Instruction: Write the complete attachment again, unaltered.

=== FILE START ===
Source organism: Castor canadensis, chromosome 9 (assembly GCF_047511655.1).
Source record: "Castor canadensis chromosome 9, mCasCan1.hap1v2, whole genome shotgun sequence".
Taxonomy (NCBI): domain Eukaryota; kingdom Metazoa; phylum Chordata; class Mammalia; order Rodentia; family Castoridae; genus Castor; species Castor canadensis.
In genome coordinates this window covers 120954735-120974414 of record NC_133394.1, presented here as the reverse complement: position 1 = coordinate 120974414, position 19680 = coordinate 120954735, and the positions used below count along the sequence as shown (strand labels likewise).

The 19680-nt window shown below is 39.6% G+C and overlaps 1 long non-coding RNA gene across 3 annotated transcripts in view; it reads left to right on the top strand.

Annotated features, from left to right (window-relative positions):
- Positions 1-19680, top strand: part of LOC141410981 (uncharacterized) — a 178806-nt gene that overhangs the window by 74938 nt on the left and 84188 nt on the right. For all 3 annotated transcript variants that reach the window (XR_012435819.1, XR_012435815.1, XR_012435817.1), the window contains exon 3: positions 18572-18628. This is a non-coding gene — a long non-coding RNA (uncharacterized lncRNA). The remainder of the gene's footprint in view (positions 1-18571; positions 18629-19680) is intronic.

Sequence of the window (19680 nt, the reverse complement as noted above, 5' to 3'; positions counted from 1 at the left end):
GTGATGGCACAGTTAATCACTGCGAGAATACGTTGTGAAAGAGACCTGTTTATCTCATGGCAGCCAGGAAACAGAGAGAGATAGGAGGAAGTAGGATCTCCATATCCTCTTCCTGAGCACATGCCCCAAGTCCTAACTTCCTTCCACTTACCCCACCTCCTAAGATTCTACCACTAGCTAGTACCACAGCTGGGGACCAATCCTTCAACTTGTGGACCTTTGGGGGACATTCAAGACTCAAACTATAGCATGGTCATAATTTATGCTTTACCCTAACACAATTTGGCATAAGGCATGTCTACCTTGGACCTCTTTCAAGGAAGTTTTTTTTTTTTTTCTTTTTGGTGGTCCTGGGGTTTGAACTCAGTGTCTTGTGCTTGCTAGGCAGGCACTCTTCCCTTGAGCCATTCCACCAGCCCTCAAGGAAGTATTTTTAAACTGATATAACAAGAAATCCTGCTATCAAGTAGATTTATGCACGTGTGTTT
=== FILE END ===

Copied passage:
Source organism: Castor canadensis, chromosome 9 (assembly GCF_047511655.1).
Source record: "Castor canadensis chromosome 9, mCasCan1.hap1v2, whole genome shotgun sequence".
Taxonomy (NCBI): domain Eukaryota; kingdom Metazoa; phylum Chordata; class Mammalia; order Rodentia; family Castoridae; genus Castor; species Castor canadensis.
In genome coordinates this window covers 120954735-120974414 of record NC_133394.1, presented here as the reverse complement: position 1 = coordinate 120974414, position 19680 = coordinate 120954735, and the positions used below count along the sequence as shown (strand labels likewise).

The 19680-nt window shown below is 39.6% G+C and overlaps 1 long non-coding RNA gene across 3 annotated transcripts in view; it reads left to right on the top strand.

Annotated features, from left to right (window-relative positions):
- Positions 1-19680, top strand: part of LOC141410981 (uncharacterized) — a 178806-nt gene that overhangs the window by 74938 nt on the left and 84188 nt on the right. For all 3 annotated transcript variants that reach the window (XR_012435819.1, XR_012435815.1, XR_012435817.1), the window contains exon 3: positions 18572-18628. This is a non-coding gene — a long non-coding RNA (uncharacterized lncRNA). The remainder of the gene's footprint in view (positions 1-18571; positions 18629-19680) is intronic.

Sequence of the window (19680 nt, the reverse complement as noted above, 5' to 3'; positions counted from 1 at the left end):
GTGATGGCACAGTTAATCACTGCGAGAATACGTTGTGAAAGAGACCTGTTTATCTCATGGCAGCCAGGAAACAGAGAGAGATAGGAGGAAGTAGGATCTCCATATCCTCTTCCTGAGCACATGCCCCAAGTCCTAACTTCCTTCCACTTACCCCACCTCCTAAGATTCTACCACTAGCTAGTACCACAGCTGGGGACCAATCCTTCAACTTGTGGACCTTTGGGGGACATTCAAGACTCAAACTATAGCATGGTCATAATTTATGCTTTACCCTAACACAATTTGGCATAAGGCATGTCTACCTTGGACCTCTTTCAAGGAAGTTTTTTTTTTTTTTCTTTTTGGTGGTCCTGGGGTTTGAACTCAGTGTCTTGTGCTTGCTAGGCAGGCACTCTTCCCTTGAGCCATTCCACCAGCCCTCAAGGAAGTATTTTTAAACTGATATAACAAGAAATCCTGCTATCAAGTAGATTTATGCACGTGTGTTT